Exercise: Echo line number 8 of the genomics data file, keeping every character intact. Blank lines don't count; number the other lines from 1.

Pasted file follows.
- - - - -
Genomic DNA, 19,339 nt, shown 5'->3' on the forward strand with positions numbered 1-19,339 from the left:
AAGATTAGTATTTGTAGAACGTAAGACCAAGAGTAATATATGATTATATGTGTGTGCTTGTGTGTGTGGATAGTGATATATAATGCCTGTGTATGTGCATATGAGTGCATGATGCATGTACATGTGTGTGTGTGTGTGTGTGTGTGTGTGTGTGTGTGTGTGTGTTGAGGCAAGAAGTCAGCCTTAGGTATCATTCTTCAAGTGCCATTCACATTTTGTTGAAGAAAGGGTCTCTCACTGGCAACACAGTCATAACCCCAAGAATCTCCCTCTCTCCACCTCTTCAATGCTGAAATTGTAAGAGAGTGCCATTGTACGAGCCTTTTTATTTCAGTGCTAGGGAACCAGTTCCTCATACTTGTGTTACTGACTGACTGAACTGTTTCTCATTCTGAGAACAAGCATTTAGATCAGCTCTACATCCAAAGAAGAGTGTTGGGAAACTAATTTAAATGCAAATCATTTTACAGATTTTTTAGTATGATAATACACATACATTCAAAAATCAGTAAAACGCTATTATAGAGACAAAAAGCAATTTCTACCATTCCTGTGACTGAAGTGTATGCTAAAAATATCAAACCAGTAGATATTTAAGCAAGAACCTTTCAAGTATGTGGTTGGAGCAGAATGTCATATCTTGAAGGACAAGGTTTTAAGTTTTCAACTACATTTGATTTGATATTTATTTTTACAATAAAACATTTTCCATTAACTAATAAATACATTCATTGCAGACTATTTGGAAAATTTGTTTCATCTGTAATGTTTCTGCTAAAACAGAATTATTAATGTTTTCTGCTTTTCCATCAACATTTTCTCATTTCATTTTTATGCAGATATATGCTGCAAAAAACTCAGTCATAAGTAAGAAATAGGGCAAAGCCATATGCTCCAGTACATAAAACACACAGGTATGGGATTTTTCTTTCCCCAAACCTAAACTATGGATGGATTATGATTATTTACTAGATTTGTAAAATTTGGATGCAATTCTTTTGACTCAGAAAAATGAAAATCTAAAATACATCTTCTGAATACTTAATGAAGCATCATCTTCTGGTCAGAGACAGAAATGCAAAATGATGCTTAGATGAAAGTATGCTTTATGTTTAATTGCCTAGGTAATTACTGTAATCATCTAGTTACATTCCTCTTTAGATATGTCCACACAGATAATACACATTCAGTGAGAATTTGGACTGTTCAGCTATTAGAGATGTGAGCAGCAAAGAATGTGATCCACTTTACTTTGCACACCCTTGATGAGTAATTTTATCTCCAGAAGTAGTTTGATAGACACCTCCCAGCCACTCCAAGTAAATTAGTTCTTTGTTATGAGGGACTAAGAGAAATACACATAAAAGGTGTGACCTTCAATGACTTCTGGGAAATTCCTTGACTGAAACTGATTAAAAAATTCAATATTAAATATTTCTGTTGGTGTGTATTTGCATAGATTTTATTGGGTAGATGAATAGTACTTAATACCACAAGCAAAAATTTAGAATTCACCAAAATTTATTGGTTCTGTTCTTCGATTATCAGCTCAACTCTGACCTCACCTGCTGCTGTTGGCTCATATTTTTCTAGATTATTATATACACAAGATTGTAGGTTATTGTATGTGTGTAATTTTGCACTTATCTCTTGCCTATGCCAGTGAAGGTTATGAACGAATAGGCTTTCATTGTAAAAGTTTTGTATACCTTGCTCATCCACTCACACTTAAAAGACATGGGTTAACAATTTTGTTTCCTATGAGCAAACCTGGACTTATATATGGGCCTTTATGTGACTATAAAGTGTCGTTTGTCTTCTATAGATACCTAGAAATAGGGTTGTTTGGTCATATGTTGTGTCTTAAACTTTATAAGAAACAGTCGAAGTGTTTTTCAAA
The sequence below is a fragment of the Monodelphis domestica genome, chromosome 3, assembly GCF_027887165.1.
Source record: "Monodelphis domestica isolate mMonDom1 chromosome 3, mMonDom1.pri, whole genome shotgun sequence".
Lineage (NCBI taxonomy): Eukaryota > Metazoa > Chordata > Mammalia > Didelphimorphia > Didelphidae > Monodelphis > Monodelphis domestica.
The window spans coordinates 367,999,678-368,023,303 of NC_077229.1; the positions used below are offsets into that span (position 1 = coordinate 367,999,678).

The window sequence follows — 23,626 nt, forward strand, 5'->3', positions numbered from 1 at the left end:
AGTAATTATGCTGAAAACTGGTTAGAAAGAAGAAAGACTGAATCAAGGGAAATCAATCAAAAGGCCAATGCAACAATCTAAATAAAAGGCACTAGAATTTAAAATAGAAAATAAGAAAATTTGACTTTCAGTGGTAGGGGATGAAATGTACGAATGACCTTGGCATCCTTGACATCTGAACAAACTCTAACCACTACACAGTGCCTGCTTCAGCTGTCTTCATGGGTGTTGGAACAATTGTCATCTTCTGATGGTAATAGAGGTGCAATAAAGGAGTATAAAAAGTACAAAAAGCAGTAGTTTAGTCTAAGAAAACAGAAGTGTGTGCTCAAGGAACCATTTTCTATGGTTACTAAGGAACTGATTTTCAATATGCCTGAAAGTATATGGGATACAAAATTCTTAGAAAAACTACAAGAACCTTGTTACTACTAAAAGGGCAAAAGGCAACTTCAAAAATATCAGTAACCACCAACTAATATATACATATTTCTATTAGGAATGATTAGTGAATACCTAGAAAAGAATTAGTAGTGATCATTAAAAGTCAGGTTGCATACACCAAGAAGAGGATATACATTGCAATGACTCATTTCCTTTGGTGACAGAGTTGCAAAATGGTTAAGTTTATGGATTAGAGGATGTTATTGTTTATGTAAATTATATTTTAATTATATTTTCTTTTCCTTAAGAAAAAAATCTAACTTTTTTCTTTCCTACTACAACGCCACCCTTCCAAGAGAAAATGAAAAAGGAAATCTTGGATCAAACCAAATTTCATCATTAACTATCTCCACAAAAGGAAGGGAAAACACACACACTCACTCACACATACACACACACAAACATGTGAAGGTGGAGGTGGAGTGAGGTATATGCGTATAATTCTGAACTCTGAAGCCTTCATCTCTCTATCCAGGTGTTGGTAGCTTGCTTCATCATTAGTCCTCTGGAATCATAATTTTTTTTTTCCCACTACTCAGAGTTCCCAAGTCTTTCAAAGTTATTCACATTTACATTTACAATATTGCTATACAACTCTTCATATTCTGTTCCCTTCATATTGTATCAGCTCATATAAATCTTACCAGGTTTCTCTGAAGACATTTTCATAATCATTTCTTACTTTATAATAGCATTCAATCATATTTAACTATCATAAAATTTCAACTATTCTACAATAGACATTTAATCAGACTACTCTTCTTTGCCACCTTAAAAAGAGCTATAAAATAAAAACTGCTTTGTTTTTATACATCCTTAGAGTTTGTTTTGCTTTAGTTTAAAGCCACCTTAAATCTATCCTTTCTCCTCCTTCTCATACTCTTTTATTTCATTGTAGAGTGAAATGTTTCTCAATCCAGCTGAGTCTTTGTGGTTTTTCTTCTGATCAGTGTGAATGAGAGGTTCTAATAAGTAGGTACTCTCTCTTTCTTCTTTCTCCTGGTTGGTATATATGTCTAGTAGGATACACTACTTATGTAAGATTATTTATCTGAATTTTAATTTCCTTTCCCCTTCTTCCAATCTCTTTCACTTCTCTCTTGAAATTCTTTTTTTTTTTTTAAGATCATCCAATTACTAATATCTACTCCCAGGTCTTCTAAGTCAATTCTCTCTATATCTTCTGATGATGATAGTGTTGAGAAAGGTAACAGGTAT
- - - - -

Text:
AGTAATTATGCTGAAAACTGGTTAGAAAGAAGAAAGACTGAATCAAGGGAAATCAATCAAAAGGCCAATGCAACAATCTAAATAAAAGGCACTAGAATTTAAAATAGAAAATAAGAAAATTTGACTTTCAGTGGTAGGGGATGAAATGTACGAATGACCTTGGCATCCTTGACATCTGAACAAACTCTAACCACTACACAGTGCCTGCTTCAGCTGTCTTCATGGGTGTTGGAACAATTGTCATCTTCTGATGGTAATAGAGGTGCAATAAAGGAGTATAAAAAGTACAAAAAGCAGTAGTTTAGTCTAAGAAAACAGAAGTGTGTGCTCAAGGAACCATTTTCTATGGTTACTAAGGAACTGATTTTCAATATGCCTGAAAGTATATGGGATACAAAATTCTTAGAAAAACTACAAGAACCTTGTTACTACTAAAAGGGCAAAAGGCAACTTCAAAAATATCAGTAACCACCAACTAATATATACATATTTCTATTAGGAATGATTAGTGAATACCTAGAAAAGAATTAGTAGTGATCATTAAAAGTCAGGTTGCATACACCAAGAAGAGGATATACATTGCAATGACTCATTTCCTTTGGTGACAGAGTTGCAAAATGGTTAAGTTTATGGATTAGAGGATGTTATTGTTTATGTAAATTATATTTTAATTATATTTTCTTTTCCTTAAGAAAAAAATCTAACTTTTTTCTTTCCTACTACAACGCCACCCTTCCAAGAGAAAATGAAAAAGGAAATCTTGGATCAAACCAAATTTCATCATTAACTATCTCCACAAAAGGAAGGGAAAACACACACACTCACTCACACATACACACACACAAACATGTGAAGGTGGAGGTGGAGTGAGGTATATGCGTATAATTCTGAACTCTGAAGCCTTCATCTCTCTATCCAGGTGTTGGTAGCTTGCTTCATCATTAGTCCTCTGGAATCATAATTTTTTTTTTCCCACTACTCAGAGTTCCCAAGTCTTTCAAAGTTATTCACATTTACATTTACAATATTGCTATACAACTCTTCATATTCTGTTCCCTTCATATTGTATCAGCTCATATAAATCTTACCAGGTTTCTCTGAAGACATTTTCATAATCATTTCTTACTTTATAATAGCATTCAATCATATTTAACTATCATAAAATTTCAACTATTCTACAATAGACATTTAATCAGACTACTCTTCTTTGCCACCTTAAAAAGAGCTATAAAATAAAAACTGCTTTGTTTTTATACATCCTTAGAGTTTGTTTTGCTTTAGTTTAAAGCCACCTTAAATCTATCCTTTCTCCTCCTTCTCATACTCTTTTATTTCATTGTAGAGTGAAATGTTTCTCAATCCAGCTGAGTCTTTGTGGTTTTTCTTCTGATCAGTGTGAATGAGAGGTTCTAATAAGTAGGTACTCTCTCTTTCTTCTTTCTCCTGGTTGGTATATATGTCTAGTAGGATACACTACTTATGTAAGATTATTTATCTGAATTTTAATTTCCTTTCCCCTTCTTCCAATCTCTTTCACTTCTCTCTTGAAATTCTTTTTTTTTTTTTAAGATCATCCAATTACTAATATCTACTCCCAGGTCTTCTAAGTCAATTCTCTCTATATCTTCTGATGATGATAGTGTTGAGAAAGGTAACAGGTAT